The best scenes in Dirty Dancing: The Classic Story on Stage are those between Reed and Tierney. When Tierney’s regular dance partner, the willowy blonde Penny, played on opening night by Kellie Drobnick, becomes pregnant and has an abortion, Baby is called upon to fill in, with Johnny giving her a week’s worth of marathon mambo lessons. Video and projection designer Jon Driscoll did a fabulous job creating the montage of scenes in which Baby’s dancing goes from laughable to sensuous, utilizing an enormous video screen taking up the entire height and width of the Kavli Theatre stage, to show Johnny teaching Baby in a field of tall, waving grass and in an expansive lake, with the characters going through their routines behind the translucent projected images. (It’s too bad they couldn’t figure out a way for their hair to get soaked after taking repeated dunks in the water…)
Drobnick, an understudy for the show’s main performer, Jennifer Mealani Jones, is a better physical match for Tierney than the diminutive Reed and is an extraordinary dancer. Tall and slim, the blonde Drobnick is 90% legs and is electrifying in her mambo routines with Tierney. This is not meant to undersell Reed’s work as a dancer; she is terrific as well, but Tierney and Drobnick’s routines are outstanding.
The rest of the cast consist of basic cookie-cutter characters with the exception of Jon Edward Powell, who has some nice moments as Baby’s doctor father, a living embodiment of the Hippocratic Oath. The music, a combination of pre-recorded period hits from the early ’60s and live performances of other vintage songs, does a lot to bring the era to life. While songs such as the Five Satins’ “In the Still of the Night,” Otis Redding’s “These Arms of Mine,” and especially, Solomon Burke’s seductive “Cry to Me” enhance Baby and Johnny’s love scenes, some of the best musical moments in the show are songs sung live by the cast’s two chief vocalists: the powerhouse Chante Carmel (whose best song was a samba version of “You Don’t Own Me”) and Jordan Edwin Andre. It should be pointed out that this may be the only “musical,” if you still insist on calling it that, where the two main love interests don’t sing love songs to one another; the songs are performed in short spurts either by its featured singers, supporting cast members, or in pre-recorded snippets.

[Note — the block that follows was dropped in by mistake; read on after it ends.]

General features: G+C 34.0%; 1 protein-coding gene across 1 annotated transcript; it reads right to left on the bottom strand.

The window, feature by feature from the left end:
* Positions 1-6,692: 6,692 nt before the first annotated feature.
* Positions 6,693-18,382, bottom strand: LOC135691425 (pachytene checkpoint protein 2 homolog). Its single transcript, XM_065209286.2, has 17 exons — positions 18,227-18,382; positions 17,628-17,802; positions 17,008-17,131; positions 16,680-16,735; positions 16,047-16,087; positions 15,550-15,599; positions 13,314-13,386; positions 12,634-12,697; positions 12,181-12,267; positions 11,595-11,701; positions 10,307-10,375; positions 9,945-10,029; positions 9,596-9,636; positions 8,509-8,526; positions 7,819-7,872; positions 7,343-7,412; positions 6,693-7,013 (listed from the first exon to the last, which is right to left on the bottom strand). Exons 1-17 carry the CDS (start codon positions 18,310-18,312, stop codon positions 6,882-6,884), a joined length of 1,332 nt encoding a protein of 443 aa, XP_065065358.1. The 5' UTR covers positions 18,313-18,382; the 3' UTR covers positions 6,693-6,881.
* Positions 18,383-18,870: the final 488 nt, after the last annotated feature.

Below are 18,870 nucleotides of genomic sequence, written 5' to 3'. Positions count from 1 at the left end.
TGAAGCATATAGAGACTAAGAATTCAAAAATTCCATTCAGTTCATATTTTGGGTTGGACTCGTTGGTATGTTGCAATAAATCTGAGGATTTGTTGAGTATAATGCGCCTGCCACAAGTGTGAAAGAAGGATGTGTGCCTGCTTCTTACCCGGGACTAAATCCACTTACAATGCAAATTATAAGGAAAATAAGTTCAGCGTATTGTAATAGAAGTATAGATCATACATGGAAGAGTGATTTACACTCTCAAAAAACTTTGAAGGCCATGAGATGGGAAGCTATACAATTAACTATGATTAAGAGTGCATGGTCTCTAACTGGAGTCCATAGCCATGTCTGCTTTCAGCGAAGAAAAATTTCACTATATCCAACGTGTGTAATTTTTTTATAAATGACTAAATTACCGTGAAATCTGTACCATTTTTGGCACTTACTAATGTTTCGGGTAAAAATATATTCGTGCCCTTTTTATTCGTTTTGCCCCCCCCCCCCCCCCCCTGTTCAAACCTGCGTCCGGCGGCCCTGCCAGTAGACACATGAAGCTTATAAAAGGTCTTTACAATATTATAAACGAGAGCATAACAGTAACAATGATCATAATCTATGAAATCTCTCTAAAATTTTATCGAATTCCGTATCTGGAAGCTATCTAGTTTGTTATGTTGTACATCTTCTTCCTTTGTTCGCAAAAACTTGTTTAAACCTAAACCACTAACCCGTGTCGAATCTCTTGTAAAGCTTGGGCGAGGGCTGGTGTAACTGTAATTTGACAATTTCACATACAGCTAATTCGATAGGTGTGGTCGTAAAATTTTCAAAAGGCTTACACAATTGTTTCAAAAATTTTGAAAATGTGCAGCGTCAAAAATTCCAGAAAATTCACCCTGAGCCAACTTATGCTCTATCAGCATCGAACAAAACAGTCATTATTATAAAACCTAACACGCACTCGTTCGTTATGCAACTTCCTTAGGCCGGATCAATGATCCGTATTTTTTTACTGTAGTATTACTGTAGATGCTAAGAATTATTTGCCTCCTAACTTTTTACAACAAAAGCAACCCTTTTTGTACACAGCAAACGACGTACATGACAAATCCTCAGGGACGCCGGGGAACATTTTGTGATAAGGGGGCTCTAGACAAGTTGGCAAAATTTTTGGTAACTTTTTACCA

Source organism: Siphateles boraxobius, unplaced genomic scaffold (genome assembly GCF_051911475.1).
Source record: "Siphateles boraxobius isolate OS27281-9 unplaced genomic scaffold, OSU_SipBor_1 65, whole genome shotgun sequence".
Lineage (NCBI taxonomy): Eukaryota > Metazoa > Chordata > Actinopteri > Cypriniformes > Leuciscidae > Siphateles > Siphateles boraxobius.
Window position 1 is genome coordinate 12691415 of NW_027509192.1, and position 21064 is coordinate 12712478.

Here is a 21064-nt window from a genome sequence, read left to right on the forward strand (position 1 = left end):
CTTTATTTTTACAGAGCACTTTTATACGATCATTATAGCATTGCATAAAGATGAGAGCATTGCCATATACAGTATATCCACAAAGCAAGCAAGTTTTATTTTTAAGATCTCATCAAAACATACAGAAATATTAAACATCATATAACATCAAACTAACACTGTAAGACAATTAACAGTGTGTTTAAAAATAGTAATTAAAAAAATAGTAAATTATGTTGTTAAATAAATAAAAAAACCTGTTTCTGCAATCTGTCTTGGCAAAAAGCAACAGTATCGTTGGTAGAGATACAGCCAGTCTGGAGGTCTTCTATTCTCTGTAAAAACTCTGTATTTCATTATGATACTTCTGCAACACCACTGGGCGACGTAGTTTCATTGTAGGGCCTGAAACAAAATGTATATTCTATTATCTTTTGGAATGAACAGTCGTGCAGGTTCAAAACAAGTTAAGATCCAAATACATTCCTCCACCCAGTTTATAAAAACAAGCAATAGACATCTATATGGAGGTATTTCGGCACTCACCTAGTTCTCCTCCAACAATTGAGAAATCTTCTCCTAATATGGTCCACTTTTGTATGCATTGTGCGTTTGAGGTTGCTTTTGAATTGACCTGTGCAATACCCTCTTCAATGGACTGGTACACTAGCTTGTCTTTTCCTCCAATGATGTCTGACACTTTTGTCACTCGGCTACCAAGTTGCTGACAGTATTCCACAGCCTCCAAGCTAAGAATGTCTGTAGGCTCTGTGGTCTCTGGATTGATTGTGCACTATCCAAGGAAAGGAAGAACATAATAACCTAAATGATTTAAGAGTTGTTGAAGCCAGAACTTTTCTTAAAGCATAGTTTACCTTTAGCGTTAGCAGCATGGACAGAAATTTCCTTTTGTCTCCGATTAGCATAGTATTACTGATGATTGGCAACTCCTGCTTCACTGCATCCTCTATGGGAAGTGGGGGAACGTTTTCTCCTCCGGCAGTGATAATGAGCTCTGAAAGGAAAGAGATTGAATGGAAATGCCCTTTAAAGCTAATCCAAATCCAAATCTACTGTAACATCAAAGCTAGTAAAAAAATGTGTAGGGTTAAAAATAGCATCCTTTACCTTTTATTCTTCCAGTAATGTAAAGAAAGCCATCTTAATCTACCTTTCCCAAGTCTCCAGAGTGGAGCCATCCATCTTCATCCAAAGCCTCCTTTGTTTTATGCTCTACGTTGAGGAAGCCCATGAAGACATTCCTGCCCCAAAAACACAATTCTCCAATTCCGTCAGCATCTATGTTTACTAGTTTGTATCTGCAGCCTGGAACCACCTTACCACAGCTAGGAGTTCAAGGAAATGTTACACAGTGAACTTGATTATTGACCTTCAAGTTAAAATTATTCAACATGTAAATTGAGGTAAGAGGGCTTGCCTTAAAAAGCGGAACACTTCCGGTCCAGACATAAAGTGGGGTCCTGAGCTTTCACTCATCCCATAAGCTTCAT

The stage musical is almost a carbon copy of the film with the exception of a preachy, contrived scene where the camp goers listen en masse to Martin Luther King Jr.’s “I have a dream” speech and then sing “This Land Is Your Land” around a campfire. This scene is not only unnecessary (the songs set the time sufficiently well), it has little to do with the story and only proves to be a distraction that goes nowhere. Maybe this was added because the stage version, like the film, needed a little added authenticity. The hair styles and clothing in each are more reminiscent of the 1980s than the pre-Beatles 1960s. One need look no further than Baby’s Barbra Streisand frizzy Star Is Born hair and high-waisted denim cutoffs to realize this, so it’s possible the MLK references were added to help solidify the time period. But the show still screams Reagan rather than JFK.
Despite all the side trips the story takes, Dirty Dancing’s dance-as-mating-ritual story remains the primary drawing card for the show. Craig Wilson’s superb ballroom and Latin choreography is the best thing in the show, although the moves are not nearly as libidinous as they were in the film. Dirty Dancing:The Stage Show remains a highly entertained, if flawed production and worth seeing.
For tickets to Dirty Dancing, visit http://theaterleague.com/thousandoaks/dirty-dancing/